19

I would like to create a function that does a "quick view" of a file the is under point in dired.

The way that I would like for this to work is that I hold down a function key, which then makes the file visible in a buffer, but when I let off of the key, the buffer closes and the dired buffer returns. I do not want to have to close the temporary buffer with C-x k.

Is there a way to make this functionality in Emacs? It seems possible if I can bind functions to keypress / depress.

  • 1
    You cannot bind to press depress events, but this functionality can definitely be hacked in with the use a custom map, and a timer. – Jordon Biondo Sep 25 '14 at 21:05
  • Are you talking about a new window popping up with a preview? Or would the contents of the buffer be displayed in the dired window while the key is depressed? – nispio Sep 25 '14 at 21:25
  • 1
    Are there efforts to allow us to bind to events? I want this feature. – wdkrnls Oct 22 '14 at 19:47
9

Here is my super hacky way to simulate key down/up event binding by taking advantage of timers.

Overall I would suggest going by Sigma's answer, but you asked for a way to close the preview by letting go so I'm obliged to try.

Basically what you can do is bind some function that will be your "keydown" function to a keybinding and inside that action, start an idle timer that that executes a function that is your "keyup" function, as long as you are holding down the given keys, "keydown" function will fire over and over and this will inhibit the idle timers from running. Of course you need to compensate for the fact that the command will fire over and over, likely by rebinding the key to some sort of noop function in your "keydown" function, then rebinding the "keydown" function in the "keyup" function.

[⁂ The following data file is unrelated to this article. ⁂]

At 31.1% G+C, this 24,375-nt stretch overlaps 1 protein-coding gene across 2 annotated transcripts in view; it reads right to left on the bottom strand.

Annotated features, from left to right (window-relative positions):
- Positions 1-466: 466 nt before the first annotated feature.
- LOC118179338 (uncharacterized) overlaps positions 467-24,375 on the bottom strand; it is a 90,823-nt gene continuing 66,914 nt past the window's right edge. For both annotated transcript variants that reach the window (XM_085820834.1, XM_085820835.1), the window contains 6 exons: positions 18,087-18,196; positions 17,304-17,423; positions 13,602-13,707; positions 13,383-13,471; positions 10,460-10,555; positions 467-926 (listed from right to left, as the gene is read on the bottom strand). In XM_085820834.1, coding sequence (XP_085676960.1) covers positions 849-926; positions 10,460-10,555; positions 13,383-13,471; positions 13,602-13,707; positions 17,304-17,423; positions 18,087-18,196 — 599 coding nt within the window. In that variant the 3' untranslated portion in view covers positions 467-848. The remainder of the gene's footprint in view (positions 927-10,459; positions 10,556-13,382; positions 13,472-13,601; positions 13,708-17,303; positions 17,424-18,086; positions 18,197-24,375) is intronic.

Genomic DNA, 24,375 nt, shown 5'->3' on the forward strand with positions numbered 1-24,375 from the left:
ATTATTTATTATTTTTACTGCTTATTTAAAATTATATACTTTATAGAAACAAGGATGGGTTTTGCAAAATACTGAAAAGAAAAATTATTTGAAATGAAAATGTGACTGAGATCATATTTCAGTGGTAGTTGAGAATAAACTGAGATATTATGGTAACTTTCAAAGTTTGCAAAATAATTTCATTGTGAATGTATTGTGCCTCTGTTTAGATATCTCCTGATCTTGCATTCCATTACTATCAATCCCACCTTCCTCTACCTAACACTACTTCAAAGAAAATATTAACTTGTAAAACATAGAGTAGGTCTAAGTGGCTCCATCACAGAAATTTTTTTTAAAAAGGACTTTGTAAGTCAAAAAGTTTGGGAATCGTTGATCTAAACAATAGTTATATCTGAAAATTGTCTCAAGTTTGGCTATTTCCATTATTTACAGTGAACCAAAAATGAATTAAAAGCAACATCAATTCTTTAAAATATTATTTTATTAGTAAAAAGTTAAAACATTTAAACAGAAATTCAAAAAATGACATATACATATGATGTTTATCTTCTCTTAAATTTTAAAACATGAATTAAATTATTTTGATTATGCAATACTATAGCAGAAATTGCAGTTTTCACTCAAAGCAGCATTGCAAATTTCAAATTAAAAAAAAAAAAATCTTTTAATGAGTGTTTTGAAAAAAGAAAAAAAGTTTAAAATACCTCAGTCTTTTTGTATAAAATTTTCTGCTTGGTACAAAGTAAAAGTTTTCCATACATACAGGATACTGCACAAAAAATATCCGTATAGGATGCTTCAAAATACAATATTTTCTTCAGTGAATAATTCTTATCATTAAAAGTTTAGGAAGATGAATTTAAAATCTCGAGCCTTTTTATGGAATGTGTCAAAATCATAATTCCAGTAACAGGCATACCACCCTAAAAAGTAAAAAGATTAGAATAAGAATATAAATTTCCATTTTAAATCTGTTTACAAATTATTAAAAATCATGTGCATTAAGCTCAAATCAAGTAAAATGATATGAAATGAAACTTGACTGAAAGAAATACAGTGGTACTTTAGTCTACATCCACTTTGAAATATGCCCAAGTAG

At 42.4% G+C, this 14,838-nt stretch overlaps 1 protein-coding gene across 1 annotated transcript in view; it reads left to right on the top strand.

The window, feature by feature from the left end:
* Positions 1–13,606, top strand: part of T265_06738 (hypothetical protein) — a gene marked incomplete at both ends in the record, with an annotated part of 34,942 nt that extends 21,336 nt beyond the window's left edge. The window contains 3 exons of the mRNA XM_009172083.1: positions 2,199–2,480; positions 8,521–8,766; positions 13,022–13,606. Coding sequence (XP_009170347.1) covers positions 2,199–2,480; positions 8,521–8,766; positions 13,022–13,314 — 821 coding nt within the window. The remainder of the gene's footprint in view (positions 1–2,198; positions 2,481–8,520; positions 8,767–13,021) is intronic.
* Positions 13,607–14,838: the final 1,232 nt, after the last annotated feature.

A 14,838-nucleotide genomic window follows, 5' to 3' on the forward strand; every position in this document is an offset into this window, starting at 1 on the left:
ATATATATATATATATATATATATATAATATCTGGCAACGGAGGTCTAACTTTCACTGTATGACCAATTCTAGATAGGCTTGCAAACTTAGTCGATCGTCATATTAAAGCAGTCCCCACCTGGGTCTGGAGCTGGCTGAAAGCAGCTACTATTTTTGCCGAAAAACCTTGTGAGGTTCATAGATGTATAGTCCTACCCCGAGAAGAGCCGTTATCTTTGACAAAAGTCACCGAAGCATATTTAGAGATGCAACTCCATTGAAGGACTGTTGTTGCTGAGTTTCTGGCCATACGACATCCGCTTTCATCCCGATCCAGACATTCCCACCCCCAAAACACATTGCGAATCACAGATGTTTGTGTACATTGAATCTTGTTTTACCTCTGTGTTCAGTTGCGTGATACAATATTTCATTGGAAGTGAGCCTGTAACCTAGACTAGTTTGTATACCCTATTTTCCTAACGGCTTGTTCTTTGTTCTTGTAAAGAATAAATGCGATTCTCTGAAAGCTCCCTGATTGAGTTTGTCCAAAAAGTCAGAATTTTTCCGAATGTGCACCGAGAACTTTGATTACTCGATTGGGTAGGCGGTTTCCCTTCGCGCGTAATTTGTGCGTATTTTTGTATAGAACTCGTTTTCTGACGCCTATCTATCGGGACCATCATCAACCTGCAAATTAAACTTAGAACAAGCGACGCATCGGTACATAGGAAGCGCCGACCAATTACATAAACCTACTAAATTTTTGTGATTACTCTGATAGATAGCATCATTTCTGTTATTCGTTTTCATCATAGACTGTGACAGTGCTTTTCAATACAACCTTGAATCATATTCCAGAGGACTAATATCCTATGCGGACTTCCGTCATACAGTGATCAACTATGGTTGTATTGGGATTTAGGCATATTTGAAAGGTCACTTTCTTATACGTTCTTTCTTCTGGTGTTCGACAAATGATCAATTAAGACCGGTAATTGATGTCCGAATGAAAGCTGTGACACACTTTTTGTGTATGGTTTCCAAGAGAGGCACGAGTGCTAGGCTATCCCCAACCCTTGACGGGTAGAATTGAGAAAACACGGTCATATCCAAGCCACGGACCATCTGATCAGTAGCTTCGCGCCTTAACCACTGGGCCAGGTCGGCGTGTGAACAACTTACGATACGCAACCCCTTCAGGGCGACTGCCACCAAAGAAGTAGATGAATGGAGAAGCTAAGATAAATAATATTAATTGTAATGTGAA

So for your use case your "keydown" function will open up a preview buffer with the contents of the file at point and in that preview buffer bind the same key combo to some noop like command. You "keydown" function will also start an idle timer that will delete your preview buffer and restore you back where you were.

Long story short here is the code:

Bind this function to a key combo (I used C-M-v), when you press it down on top of a file name it will open a new buffer displaying the contents of the file at point, when you let go you will be switched back to the original buffer.

(setq lexical-binding t)

(defun quick-view-file-at-point ()
  "Preview the file at point then jump back after some idle time.

In order for this to work you need to bind this function to a key combo, 
you cannot call it from the minibuffer and let it work.

The reason it works is that by holding the key combo down, you inhibit
idle timers from running so as long as you hold the key combo, the 
buffer preview will still display."
  (interactive)
  (let* ((buffer (current-buffer))